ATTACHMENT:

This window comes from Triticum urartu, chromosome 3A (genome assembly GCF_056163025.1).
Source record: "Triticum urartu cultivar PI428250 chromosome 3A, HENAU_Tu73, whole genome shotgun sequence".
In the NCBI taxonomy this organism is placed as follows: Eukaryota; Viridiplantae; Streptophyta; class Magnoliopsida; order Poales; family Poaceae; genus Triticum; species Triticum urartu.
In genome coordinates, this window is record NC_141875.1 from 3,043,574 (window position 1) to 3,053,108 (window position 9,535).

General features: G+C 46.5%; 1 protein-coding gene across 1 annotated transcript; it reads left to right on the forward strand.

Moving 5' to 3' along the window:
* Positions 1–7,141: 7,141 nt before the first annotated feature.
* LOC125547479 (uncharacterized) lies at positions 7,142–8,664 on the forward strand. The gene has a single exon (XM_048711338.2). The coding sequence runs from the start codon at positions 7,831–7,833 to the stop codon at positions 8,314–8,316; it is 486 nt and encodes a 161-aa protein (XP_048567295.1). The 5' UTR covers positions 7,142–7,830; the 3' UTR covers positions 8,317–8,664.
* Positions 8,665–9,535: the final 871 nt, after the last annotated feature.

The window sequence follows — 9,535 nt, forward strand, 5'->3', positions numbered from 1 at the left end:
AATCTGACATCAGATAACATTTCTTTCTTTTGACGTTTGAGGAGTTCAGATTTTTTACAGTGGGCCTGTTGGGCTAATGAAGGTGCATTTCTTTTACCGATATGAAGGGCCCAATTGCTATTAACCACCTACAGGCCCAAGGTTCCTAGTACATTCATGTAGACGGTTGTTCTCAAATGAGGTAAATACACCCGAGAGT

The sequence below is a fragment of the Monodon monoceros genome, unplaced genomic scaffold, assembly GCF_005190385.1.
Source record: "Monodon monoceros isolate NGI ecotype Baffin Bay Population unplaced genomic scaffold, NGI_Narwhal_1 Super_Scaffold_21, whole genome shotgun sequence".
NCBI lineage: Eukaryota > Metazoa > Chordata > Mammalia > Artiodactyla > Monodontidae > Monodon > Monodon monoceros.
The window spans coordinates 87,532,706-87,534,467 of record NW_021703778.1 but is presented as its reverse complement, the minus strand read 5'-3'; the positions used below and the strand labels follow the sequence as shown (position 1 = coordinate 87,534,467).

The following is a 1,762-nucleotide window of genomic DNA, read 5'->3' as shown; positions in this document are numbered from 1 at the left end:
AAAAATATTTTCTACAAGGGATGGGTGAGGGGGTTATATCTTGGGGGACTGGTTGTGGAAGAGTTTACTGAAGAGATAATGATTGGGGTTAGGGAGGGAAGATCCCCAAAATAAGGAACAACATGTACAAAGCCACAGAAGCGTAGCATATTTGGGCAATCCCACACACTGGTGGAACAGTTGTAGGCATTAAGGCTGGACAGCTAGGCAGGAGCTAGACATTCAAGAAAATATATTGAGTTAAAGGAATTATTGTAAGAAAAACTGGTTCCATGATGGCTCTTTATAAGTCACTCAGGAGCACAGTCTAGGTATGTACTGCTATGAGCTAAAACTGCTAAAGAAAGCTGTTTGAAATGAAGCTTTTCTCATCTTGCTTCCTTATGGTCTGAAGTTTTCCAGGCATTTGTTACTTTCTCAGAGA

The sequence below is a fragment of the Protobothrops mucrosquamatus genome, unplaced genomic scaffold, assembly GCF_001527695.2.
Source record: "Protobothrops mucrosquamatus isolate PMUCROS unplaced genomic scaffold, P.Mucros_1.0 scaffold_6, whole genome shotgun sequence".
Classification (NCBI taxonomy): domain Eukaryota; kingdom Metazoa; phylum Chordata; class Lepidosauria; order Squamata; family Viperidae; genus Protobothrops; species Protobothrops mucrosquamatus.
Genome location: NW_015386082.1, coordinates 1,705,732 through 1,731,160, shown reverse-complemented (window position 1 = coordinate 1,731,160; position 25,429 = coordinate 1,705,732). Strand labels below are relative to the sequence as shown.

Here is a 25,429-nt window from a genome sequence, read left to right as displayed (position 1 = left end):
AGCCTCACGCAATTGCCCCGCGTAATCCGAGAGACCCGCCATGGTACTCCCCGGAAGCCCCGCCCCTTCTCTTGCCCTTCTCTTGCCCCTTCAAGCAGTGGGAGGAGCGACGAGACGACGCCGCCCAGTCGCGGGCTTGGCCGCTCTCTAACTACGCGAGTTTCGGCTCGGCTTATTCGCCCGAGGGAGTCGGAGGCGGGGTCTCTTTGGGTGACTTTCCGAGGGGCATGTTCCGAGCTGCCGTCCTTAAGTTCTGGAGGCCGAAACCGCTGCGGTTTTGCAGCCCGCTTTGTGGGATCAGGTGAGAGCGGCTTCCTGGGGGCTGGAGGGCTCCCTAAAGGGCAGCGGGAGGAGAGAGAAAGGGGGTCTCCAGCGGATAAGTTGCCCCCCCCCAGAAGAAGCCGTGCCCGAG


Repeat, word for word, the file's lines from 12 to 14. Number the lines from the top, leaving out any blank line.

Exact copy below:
The sequence below is a fragment of the Monodon monoceros genome, unplaced genomic scaffold, assembly GCF_005190385.1.
Source record: "Monodon monoceros isolate NGI ecotype Baffin Bay Population unplaced genomic scaffold, NGI_Narwhal_1 Super_Scaffold_21, whole genome shotgun sequence".
NCBI lineage: Eukaryota > Metazoa > Chordata > Mammalia > Artiodactyla > Monodontidae > Monodon > Monodon monoceros.